This is What $30 Million of Ferrari Looks Like at Speed

Say “Hi”—and soon “Bye”—to the last of the Ferrari NART Spiders.

Ferrari Auction Vintage
Tom Gidden/RM Sotheby's

As we just showed in one ludicrous slideshow, vintage Ferraris are some of the most valuable cars on the planet. If it's red, has a five-speed and a Colombo V-12, odds are that Ferrari is a seven-figure car. One of 10 high-powered, special-order convertibles hand-bodied by Scaglietti? You're looking at eight figures. This car, the 1968 Ferrari 275 GTS/4 NART Spider, is expected to go for $30 million when it's auctioned in Monaco on May 14th. That's about $2.5 million per cylinder, $5 million per Weber carburetor, or $7.5 million per Borrani wire wheel. Even for Monaco, that's rich.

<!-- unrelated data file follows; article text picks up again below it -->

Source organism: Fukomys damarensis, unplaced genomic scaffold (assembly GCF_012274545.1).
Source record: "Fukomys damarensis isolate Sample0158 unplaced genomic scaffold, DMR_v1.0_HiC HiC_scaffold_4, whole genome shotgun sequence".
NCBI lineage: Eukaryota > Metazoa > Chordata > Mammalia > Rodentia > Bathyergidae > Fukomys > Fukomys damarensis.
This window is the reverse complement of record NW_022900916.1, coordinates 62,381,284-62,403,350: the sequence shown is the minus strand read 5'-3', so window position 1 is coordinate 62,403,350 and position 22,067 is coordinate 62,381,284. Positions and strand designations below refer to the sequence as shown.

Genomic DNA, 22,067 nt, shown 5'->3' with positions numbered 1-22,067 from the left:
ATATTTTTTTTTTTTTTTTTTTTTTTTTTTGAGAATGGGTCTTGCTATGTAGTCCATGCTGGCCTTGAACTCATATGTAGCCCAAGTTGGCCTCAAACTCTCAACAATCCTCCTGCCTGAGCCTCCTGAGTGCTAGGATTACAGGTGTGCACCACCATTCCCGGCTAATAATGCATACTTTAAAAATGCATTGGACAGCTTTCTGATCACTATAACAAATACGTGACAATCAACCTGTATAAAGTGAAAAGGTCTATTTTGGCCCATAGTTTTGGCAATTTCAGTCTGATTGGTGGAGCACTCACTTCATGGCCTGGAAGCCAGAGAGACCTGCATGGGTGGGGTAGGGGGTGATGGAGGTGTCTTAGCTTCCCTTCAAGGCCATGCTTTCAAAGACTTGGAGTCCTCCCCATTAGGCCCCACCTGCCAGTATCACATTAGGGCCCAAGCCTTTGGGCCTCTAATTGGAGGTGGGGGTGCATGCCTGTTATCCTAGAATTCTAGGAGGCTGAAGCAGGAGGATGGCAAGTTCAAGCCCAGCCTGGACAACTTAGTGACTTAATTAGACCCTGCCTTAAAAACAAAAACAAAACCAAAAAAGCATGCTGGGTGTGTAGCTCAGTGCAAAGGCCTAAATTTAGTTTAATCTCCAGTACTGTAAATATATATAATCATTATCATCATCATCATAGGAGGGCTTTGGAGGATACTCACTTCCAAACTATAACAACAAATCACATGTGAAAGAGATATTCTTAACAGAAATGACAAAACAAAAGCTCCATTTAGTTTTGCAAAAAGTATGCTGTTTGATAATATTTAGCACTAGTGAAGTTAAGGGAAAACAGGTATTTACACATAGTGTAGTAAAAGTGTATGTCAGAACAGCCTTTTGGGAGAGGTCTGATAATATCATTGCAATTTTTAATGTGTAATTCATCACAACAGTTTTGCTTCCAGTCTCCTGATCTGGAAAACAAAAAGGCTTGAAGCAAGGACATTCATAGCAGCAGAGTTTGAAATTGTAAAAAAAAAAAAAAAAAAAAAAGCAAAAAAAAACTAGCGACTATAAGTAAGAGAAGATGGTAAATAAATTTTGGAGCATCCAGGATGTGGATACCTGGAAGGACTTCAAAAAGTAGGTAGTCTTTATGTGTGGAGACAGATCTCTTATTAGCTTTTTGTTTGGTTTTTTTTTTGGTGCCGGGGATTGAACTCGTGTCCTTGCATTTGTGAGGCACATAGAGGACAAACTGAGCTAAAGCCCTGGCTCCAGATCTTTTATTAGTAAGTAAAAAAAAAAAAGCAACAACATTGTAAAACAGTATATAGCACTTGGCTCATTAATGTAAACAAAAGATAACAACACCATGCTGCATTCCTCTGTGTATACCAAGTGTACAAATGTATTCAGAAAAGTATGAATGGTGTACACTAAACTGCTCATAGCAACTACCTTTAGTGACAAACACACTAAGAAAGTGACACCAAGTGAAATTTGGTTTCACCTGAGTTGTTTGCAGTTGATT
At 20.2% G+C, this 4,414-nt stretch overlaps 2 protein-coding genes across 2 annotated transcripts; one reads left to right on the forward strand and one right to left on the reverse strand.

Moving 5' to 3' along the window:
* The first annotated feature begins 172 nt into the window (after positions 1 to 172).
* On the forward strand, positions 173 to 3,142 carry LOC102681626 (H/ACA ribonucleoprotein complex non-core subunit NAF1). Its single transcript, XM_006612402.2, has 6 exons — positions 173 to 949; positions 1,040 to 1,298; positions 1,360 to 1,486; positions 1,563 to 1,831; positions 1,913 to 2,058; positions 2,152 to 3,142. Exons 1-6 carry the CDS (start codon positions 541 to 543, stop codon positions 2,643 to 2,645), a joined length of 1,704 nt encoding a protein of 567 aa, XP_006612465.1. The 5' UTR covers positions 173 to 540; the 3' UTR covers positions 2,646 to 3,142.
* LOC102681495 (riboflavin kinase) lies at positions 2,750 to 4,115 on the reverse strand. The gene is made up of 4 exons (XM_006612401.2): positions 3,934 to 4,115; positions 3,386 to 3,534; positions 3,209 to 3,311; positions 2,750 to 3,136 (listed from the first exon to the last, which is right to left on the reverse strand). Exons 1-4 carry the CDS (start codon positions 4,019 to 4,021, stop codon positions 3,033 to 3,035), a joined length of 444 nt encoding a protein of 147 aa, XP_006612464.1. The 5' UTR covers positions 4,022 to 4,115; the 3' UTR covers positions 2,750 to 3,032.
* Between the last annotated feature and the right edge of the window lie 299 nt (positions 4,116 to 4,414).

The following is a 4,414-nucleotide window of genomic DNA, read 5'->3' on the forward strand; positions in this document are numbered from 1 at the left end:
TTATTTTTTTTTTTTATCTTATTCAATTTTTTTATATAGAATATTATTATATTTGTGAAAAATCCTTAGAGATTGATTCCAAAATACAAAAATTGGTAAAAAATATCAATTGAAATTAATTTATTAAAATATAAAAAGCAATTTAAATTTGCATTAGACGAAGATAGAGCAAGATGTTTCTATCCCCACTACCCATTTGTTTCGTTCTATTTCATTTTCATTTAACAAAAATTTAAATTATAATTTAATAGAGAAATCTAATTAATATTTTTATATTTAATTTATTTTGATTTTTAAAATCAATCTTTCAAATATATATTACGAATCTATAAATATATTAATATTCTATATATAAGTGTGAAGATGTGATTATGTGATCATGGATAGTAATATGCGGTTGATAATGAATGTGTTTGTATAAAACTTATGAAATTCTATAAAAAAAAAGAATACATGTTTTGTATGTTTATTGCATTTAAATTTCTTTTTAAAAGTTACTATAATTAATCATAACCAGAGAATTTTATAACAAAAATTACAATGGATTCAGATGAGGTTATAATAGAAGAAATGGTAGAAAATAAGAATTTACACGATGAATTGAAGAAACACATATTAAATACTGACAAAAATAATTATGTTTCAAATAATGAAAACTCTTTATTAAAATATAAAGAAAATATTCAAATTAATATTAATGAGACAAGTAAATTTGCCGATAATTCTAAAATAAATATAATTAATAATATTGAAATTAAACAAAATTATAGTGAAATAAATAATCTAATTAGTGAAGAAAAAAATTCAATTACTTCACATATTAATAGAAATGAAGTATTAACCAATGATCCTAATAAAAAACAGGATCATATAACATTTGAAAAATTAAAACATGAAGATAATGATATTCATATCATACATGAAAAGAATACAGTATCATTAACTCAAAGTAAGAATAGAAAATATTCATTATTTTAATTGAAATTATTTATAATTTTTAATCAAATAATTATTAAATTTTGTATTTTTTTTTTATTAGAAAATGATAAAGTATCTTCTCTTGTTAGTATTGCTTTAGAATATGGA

Tom Gidden/RM Sotheby's

Though it's not the car that starred with Faye Dunaway and Steve McQueen in The Thomas Crowne Affair, it's led a similarly glamorous life. The only NART car sold in Europe, this rosso Ferrari 275 was sold to a Spanish colonel, and may or may not have been taken round trip to northern Africa. It was then bought by a Brit who brought to England and repainted it with the deep red you see here (the original was grey) before being transferred to a Swiss owner. The Alps make for good driving, don't you know.

As perhaps the world's most valuable Ferrari convertible, chances are this 275, once purchased, will be shuttled quickly into a climate-controlled garage; you won't see it under power unless you happen to be the caretaker of some Saudi prince's underground car vault. Take the chance now, then, to see what $30 million looks like under full throttle. Until they learn how to motorize a mansion, this is it.

Tom Gidden/RM Sotheby's